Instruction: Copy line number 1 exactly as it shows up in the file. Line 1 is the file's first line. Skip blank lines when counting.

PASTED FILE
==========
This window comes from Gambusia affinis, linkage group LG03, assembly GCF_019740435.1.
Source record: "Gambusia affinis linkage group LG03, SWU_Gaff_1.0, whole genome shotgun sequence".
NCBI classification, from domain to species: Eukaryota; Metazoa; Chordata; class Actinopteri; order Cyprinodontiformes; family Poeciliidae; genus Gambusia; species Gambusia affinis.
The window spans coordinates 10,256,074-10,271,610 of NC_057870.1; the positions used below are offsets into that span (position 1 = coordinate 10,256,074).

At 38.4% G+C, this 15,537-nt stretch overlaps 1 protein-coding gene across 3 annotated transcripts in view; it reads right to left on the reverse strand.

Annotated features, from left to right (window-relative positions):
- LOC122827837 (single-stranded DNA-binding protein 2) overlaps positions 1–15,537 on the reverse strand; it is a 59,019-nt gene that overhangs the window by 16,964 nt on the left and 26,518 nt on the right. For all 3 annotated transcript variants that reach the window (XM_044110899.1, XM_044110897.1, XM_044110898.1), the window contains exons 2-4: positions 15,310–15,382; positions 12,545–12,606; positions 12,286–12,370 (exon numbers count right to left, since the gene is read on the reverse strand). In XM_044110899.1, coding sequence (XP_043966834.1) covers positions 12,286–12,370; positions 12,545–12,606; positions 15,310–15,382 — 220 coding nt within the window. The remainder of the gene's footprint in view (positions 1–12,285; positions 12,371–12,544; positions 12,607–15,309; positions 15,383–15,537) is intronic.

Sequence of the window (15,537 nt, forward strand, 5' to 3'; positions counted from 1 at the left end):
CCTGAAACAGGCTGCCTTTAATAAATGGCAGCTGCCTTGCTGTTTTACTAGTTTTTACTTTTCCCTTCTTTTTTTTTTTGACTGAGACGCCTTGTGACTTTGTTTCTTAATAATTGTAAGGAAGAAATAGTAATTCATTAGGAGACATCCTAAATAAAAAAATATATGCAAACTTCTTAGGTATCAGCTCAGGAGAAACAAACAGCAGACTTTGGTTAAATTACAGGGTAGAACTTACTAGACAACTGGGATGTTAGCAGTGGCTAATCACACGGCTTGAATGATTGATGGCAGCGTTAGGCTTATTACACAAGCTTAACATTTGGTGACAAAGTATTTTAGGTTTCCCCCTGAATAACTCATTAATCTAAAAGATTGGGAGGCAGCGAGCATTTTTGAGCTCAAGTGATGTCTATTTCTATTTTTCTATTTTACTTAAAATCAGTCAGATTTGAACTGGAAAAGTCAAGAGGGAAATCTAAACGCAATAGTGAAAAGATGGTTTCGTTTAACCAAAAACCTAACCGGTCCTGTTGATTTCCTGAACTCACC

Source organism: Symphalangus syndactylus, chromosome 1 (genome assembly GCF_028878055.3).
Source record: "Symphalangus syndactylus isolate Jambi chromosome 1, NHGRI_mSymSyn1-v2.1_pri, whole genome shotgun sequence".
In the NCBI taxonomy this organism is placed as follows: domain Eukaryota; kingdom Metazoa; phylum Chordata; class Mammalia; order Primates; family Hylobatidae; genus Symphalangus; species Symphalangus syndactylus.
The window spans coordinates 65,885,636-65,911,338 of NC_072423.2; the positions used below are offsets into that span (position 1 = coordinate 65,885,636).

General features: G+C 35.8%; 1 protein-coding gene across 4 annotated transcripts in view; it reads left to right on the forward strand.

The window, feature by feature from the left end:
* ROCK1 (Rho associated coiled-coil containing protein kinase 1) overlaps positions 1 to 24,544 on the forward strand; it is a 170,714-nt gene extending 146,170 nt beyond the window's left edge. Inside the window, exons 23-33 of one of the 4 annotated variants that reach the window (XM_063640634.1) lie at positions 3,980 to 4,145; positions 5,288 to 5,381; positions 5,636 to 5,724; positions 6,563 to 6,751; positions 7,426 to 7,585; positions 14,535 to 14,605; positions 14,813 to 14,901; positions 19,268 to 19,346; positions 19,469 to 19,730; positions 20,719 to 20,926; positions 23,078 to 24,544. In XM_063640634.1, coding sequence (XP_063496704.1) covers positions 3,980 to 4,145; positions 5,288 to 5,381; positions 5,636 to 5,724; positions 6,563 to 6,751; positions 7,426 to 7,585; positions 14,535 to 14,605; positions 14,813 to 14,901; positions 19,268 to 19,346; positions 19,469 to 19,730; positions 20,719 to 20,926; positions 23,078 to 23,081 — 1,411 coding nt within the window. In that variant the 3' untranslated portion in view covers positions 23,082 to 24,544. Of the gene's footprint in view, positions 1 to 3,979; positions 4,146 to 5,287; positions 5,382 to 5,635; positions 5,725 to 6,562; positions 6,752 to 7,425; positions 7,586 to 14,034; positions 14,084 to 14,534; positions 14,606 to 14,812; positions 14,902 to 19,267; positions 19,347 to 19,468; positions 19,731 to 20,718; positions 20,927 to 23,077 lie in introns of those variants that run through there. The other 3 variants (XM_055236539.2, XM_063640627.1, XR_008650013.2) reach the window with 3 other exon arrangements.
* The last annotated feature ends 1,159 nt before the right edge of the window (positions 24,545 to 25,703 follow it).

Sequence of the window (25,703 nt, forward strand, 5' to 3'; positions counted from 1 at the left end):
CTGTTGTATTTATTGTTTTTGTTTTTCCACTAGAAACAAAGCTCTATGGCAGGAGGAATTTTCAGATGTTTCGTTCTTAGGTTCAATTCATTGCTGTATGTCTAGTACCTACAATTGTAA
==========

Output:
This window comes from Gambusia affinis, linkage group LG03, assembly GCF_019740435.1.